I asked myself, again and again, “Will I lose my hair? Will I be as sick as I was before? Will I get neuropathy? Will it even work? Am I willing to go through this again?”

The more I thought about and fretted over the idea of returning to chemo, the more convinced I became that I needed to find an alternative plan. I simply wasn’t willing to go back to life as it was when my cancer was first discovered.

Before my next doctor visit, I put my fingers to work … I looked at clinicaltrial.gov and began looking for another trial for which I might qualify, even if it meant I would have to change doctors and medical facilities. This is an indication of how much I disliked the idea of returning to chemotherapy. I LOVE my doctor AND the facility. To change would be like tearing off my right arm.

I found several opportunities that sounded viable, including one in Houston that combined radiation with gene therapy and immunotherapy. I was interested enough in this study that I wrote to the researcher about the likelihood of my qualifying to participate. It would be a problem to get to it since I live in Dallas, but sometimes we just do what we have to do.

I sent my bio to the Houston researcher on the weekend before my next doctor appointment that was on Monday. When I went to the appointment, I had a list of things to discuss. My doctor was out of town, so my appointment was with my nurse practitioner (NP). I love and trust her as much as my doctor. What’s more, I feel like she is not only my care provider but also my friend. I believe I can trust her to tell me if I am going down a path that makes no sense at all.

First on the agenda was the fact that I had decided against chemo. That option was just not going to fly with me. Quality of life is far more important to me than quantity. I wasn’t willing to suffer through the side effects of Docetaxel in hopes of slowing down my tumor.

So, with that off of the table, where should we go?

First, my NP assured me that genetic testing of my tumors had previously been done. I didn’t have any mutations that would call for targeted therapies.

Well then, I asked, why couldn’t we just radiate the tumor? I understood that I wasn’t a candidate for radiation nearly five years earlier because of the location of the tumors. But, now, I had only one tumor, now called Wayward Tumor, that was causing problems. It wasn’t even in my lungs. It was easily accessible for radiation, in my mind, up near my collarbone.

With limited knowledge, but lots of bravado, I decided that I wanted SBRT radiation to the spot. Let’s just annihilate the silly, troublesome tumor and be done with it. Stereotactic Body Radiation Therapy (SBRT) requires only a few, high-dose radiation treatments to the tumor. Sounds like a great plan, right? Sure beats traditional radiation, I thought. Traditional radiation treatment requires lots and lots of trips back and forth to the hospital. I live 45 minutes or so away from my treatment facility. I didn’t want to make lots of trips.

After an hour or more of discussion, it was clear to my NP that I would not rest easy with any treatment decisions unless I had discussed radiation options with a radiation oncologist. She agreed to make a referral.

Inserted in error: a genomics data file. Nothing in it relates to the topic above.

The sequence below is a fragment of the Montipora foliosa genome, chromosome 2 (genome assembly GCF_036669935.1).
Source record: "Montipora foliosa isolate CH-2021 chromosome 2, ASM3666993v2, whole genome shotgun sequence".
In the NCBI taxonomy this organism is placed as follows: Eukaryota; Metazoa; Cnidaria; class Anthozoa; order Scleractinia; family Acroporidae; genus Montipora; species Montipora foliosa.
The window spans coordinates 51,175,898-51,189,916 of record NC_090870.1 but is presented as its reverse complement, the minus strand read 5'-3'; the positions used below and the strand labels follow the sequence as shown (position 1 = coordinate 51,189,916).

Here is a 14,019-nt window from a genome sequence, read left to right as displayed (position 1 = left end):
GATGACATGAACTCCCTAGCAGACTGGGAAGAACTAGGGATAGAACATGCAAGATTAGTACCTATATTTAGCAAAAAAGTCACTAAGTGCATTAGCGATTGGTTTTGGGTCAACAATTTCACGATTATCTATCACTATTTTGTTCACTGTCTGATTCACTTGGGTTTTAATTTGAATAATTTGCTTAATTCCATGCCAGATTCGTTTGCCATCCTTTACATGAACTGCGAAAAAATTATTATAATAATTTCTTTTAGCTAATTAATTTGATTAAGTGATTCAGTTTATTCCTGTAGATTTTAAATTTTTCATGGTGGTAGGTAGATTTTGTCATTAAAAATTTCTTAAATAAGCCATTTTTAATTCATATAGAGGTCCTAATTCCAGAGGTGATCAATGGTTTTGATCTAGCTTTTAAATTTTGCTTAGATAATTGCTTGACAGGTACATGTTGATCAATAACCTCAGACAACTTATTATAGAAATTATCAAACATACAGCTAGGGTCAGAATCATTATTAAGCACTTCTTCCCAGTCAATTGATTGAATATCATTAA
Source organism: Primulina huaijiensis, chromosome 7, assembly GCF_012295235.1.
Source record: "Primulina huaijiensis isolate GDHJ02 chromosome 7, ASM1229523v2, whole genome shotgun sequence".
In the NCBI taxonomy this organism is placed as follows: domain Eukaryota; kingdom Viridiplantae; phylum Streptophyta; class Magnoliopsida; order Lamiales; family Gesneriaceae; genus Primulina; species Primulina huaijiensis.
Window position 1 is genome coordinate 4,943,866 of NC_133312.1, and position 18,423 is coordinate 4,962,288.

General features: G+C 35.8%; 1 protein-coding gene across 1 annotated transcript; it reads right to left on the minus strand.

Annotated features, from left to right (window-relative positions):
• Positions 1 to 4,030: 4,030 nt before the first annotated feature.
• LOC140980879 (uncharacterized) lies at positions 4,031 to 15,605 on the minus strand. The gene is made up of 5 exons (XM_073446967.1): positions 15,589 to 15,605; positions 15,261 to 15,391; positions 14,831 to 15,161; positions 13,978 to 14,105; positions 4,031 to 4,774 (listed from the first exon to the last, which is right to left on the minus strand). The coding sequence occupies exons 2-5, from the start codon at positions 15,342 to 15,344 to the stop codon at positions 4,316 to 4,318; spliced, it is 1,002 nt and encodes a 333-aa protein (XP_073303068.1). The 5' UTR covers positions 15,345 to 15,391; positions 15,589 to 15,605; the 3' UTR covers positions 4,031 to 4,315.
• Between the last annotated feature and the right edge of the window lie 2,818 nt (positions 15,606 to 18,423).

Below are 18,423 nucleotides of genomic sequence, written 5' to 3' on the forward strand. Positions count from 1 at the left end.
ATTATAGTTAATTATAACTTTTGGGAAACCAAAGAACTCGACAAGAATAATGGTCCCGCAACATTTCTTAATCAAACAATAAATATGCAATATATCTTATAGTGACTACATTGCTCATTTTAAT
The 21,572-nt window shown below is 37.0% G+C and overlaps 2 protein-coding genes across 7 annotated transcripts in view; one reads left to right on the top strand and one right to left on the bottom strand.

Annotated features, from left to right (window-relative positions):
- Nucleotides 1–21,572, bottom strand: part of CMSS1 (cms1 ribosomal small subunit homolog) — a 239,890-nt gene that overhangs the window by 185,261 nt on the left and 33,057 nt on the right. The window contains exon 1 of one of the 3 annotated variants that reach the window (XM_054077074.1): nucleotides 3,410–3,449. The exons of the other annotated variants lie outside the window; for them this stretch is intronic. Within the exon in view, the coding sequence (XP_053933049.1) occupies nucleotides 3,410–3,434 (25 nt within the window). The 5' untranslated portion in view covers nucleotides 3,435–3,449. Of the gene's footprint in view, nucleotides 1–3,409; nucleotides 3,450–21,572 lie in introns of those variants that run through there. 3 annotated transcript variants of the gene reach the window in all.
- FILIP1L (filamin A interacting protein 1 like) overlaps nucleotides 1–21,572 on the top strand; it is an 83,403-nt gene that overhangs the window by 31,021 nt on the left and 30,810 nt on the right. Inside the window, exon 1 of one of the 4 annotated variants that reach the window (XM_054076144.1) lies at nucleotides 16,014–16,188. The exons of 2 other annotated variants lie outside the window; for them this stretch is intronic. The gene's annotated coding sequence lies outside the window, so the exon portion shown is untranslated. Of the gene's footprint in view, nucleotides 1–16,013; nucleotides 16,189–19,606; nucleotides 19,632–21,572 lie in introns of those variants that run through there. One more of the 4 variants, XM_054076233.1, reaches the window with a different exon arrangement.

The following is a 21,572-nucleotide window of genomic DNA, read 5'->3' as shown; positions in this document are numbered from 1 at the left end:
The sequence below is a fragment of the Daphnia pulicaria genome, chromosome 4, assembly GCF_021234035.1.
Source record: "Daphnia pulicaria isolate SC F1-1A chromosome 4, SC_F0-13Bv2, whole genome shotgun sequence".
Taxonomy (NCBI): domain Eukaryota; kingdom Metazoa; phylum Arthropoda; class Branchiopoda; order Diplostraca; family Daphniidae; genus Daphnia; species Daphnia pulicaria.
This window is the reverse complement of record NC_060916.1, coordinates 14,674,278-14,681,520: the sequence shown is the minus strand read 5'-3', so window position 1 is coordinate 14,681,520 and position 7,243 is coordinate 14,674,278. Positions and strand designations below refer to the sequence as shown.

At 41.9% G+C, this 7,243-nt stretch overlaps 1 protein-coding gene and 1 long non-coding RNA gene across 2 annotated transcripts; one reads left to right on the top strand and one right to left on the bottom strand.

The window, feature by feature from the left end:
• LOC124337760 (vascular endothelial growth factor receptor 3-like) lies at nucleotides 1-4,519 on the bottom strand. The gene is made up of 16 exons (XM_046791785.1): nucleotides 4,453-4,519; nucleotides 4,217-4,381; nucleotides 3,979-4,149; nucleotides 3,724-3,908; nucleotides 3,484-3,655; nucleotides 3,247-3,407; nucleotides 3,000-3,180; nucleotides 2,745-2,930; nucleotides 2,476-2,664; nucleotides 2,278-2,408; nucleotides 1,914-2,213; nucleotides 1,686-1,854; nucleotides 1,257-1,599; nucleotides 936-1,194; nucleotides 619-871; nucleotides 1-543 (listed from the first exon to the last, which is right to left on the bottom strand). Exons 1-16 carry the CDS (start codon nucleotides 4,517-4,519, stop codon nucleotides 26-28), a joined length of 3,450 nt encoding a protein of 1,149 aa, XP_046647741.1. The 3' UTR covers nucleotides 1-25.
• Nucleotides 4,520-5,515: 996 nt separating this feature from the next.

And so, a new learning experience was about to begin! Wayward Tumor was about to meet its match. But, not exactly the way I planned it.

(As a side note, my email to the Houston hospital bounced back to me. The researcher’s inbox was full. After my discussion with my NP, I decided not to make contact with them at least until after I had met with the radiation oncologist here in Dallas.)

To be continued!!! I have lots more to tell and even some pictures to share in future posts.


Advocate for Yourself!!

As anyone who knows me knows, I am a big proponent of clinical trials. But, recent events make this post one that I feel needs to be written.

Bud (in the white shirt) – just a month or so before he passed
away. Friends and family met for lunch.

On August 30, 2017, my friend Bud Bivens passed away from stage 4 non-small cell lung cancer. He leaves behind a bevy of great friends and loving family members. He will be sorely missed.

Bud’s cancer was not diagnosed until late June of 2017. Only a week or so before, he had celebrated his 68th birthday. Bud was active. He loved to bowl and to do other activities that kept him moving.

He felt good and seemed strong, but he had developed a persistent cough. He tried to get in to see his primary care physician  (PCP), but she was too busy to make time to see him. Her office suggested that he go to Urgent Care if his cough persisted. It did.

At Urgent Care, an x-ray was immediately ordered and Bud was told to get to ER right away. It was evident that he had late stage lung cancer and needed more help than could be provided by Urgent Care.

Bud was admitted to the hospital. A series of scans and tests were run. Because he was on blood thinnners, the biopsy was delayed for a week. Once the biopsy was done, Bud requested that they test the tissue for genetic mutations.

Treatment could depend on what was found through the mutation testing. If he had a high PDL-1 count, immunotherapy might be a good option. If he had EGFR, ALK, KRAS or other mutations, targeted therapy drugs could be more effective and less harsh than traditional chemotherapy.

Unfortunately, mutation testing takes a couple of weeks. However, while medical professionals waited on the results, Bud was sent to radiation to have several small tumors eradicated from his brain, using a gamma knife.